Quote Of The Year

Quote Of The Year - Paul Shetler - "Its not Your Health Record it's a Government Record Of Your Health Information"

Saturday, September 14, 2019

Weekly Overseas Health IT Links – 14 September, 2019.

Here are a few I came across last week.
Note: Each link is followed by a title and few paragraphs. For the full article click on the link above title of the article. Note also that full access to some links may require site registration or subscription payment.

Andy Kinnear looks back at his time at BCS Health and Care

After three years as chair of BCS Health and Care, Andy Kinnear reflects on his time trying to create the infrastructure for the professionalisation of health informatics, while looking towards the challenges that still lie ahead.
DHI Team
3 September, 2019
We get one go at life, one go at career and one go to be seen by others, to be recognised, to be judged and to be valued.
So far, my “go” at life has been brilliant, filled with adventures, travels, family, friendships and four trips to Wembley to watch the magnificent Crewe Alexandra (three wins and one loss on penalties), so I cannot grumble.
My career “go” has had some major ups too: significant triumphs that brought recognition and rewards for me and my team and, more importantly, major benefits for the public, our patients and our care professionals.  I am incredibly proud of what we have delivered, despite operating in an often chaotic, complex and cash-strapped health and care system.
But 29 years in the NHS has not been without the odd frustration, too. For example, in my opinion and despite our best attempts, the digital narrative remains far too peripheral to the health and care agenda.

Another View: On seeing one person’s records

The difficulties surrounding looking at one person’s records is the theme of Neil Paul’s latest column for Digital Health. GP Neil delves into the complicated world of consent and who should have access to what when it comes to a patient’s record.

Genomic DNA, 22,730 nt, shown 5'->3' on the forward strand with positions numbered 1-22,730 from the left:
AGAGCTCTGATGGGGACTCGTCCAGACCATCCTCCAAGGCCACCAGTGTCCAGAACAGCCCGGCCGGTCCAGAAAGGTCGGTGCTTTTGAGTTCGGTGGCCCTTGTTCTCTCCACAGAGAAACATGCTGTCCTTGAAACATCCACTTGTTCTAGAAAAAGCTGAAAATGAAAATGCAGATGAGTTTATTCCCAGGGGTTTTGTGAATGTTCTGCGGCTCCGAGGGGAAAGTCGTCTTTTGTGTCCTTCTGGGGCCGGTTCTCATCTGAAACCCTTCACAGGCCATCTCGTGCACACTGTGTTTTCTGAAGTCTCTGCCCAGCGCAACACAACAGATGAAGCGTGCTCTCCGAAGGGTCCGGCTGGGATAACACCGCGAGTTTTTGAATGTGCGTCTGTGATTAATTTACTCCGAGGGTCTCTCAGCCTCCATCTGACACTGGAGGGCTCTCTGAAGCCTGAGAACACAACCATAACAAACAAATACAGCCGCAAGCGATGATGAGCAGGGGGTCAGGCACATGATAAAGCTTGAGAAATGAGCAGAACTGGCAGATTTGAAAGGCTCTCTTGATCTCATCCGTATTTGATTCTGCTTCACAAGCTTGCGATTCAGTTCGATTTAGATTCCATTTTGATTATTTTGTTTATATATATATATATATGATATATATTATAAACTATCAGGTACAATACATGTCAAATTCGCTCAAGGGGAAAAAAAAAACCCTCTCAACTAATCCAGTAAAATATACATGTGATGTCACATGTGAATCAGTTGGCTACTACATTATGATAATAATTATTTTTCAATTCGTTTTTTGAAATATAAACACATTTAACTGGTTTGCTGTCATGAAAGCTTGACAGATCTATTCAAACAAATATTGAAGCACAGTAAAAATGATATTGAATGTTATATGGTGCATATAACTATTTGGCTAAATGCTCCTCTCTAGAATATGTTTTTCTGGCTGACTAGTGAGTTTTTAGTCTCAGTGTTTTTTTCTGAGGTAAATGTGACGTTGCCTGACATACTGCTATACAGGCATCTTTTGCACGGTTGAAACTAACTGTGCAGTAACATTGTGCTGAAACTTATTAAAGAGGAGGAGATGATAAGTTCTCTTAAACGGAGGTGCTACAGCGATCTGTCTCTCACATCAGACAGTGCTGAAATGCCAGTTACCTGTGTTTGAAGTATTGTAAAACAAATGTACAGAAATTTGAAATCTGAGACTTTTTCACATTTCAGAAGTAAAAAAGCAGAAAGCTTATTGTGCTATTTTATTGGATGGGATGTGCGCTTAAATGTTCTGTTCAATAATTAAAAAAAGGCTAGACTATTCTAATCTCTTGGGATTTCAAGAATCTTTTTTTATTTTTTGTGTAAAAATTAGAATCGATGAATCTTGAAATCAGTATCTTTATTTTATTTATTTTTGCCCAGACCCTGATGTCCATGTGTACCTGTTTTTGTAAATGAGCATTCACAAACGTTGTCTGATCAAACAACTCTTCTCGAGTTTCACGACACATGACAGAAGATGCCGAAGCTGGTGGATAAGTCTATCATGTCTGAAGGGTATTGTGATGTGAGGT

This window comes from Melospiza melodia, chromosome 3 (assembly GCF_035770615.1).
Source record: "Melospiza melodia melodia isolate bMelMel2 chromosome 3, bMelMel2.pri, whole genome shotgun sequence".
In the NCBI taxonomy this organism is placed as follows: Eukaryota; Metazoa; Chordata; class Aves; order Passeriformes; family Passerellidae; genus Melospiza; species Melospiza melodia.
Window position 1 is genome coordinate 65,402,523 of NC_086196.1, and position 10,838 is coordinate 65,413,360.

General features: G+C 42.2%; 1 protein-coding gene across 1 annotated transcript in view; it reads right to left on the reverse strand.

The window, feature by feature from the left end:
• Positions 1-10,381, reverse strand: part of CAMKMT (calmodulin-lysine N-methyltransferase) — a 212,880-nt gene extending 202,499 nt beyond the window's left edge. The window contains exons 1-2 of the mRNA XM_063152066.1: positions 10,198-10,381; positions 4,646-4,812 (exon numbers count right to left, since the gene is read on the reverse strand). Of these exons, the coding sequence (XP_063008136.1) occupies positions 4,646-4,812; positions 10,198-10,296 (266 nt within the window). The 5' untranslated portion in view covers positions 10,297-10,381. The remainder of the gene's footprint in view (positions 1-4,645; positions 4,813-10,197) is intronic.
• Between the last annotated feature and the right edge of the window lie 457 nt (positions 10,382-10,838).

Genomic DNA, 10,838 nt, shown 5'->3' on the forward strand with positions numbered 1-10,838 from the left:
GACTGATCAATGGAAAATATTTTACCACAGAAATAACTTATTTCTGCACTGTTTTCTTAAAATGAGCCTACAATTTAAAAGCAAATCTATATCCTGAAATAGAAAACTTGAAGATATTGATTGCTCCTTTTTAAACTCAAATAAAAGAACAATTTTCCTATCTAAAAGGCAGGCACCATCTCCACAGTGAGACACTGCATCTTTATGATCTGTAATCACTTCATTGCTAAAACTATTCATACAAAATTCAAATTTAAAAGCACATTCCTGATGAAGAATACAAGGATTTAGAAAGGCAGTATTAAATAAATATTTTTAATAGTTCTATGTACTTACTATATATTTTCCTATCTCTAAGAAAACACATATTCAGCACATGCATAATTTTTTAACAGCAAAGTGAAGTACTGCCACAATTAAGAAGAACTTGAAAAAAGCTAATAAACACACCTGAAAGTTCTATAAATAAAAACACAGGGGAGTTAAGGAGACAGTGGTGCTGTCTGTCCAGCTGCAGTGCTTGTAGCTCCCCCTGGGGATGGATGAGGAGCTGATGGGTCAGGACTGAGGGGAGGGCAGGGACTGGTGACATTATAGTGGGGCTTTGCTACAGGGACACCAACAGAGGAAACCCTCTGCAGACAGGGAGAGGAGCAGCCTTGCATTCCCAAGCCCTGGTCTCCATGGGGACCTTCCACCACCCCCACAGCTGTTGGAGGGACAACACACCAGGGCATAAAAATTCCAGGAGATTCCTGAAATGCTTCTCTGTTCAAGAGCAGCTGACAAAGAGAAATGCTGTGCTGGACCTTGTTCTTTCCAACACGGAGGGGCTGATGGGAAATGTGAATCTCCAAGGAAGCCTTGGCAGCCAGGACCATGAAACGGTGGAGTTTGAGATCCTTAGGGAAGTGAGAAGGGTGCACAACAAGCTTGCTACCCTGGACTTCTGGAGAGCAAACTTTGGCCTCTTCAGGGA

5 September 2019
How difficult can it be to see one person’s records? By this I mean only one. We have a range of people who come into the practice; medicines management, pharmacy support, audit, researchers, monitors for research studies. They often only need / want access to one or a few people’s records, however there is no way to do this?
With the creation of PCNs we increasingly being told to take on staff at a PCN level to support the member practices, do these staff get automatic access to every patient in the PCN? Perhaps they do. Perhaps they need it, but they could have unfettered access to 100,000 patients. What about patient security?
Locally the district nurses and community staff have their own implementation of EMIS web – EMIS community. They can see the records of any patient on their case load and each time they see someone it asks consent reason. Ok this isn’t perfect as you can just click the person consents but it’s better than nothing. However it does mean they can’t get into someone notes who isn’t on their books.

Thousands of servers infected with new Lilocked (Lilu) ransomware

Researchers spot new ransomware targeting Linux-based servers.
By Catalin Cimpanu for Zero Day | September 6, 2019 -- 10:29 GMT (20:29 AEST) | Topic: Security
Thousands of web servers have been infected and had their files encrypted by a new strain of ransomware named Lilocked (or Lilu).
Infections have been happening since mid-July, and have intensified in the past two weeks, ZDNet has learned.
Based on current evidence, the Lilocked ransomware appears to target Linux-based systems only.
First reports date to mid-July, after some victims uploaded the Lilocked ransom note/demand on ID Ransomware, a website for identifying the name of the ransomware that infected a victim's system.

AI Could Slash Diagnosis Costs in Stable Chest Pain Patients

Liam Davenport
September 06, 2019
PARIS — An artificial intelligence decision support system (AI DSS) to help decide which diagnostic tests to perform in individuals with stable chest pain (SCP) could lead to substantial reductions in healthcare costs versus standard human-led care, suggests research presented as two posters at the ESC Congress 2019.
The researchers, led by investigators at the Royal Brompton Hospital, London, examined the potential cost effectiveness of an AI DSS derived from clinical guidelines for the assessment of SCP.

Humans vs AI

They looked at data from the cooperative ARTICA registry database on individuals who underwent a standard evaluation by clinicians, alongside assessment via artificial intelligence, all on the same day.
In the first study, the two approaches were compared in more than 1700 individuals who underwent coronary tomographic angiography (CTA) to verify the presence of coronary artery disease but for whom a range of non-invasive and imaging tests were available.

States With Drug Monitoring Programs See Fewer Prescriptions, Hospitalizations

SEPTEMBER 04, 2019
Aislinn Antrim, Assistant Editor
Researchers at Weill Cornell Medicine have found that states requiring prescribers and dispensers to register with and use prescription drug monitoring programs saw significantly fewer opioid prescriptions and reduced opioid-related hospital use, when compared to states with weak drug monitoring program mandates.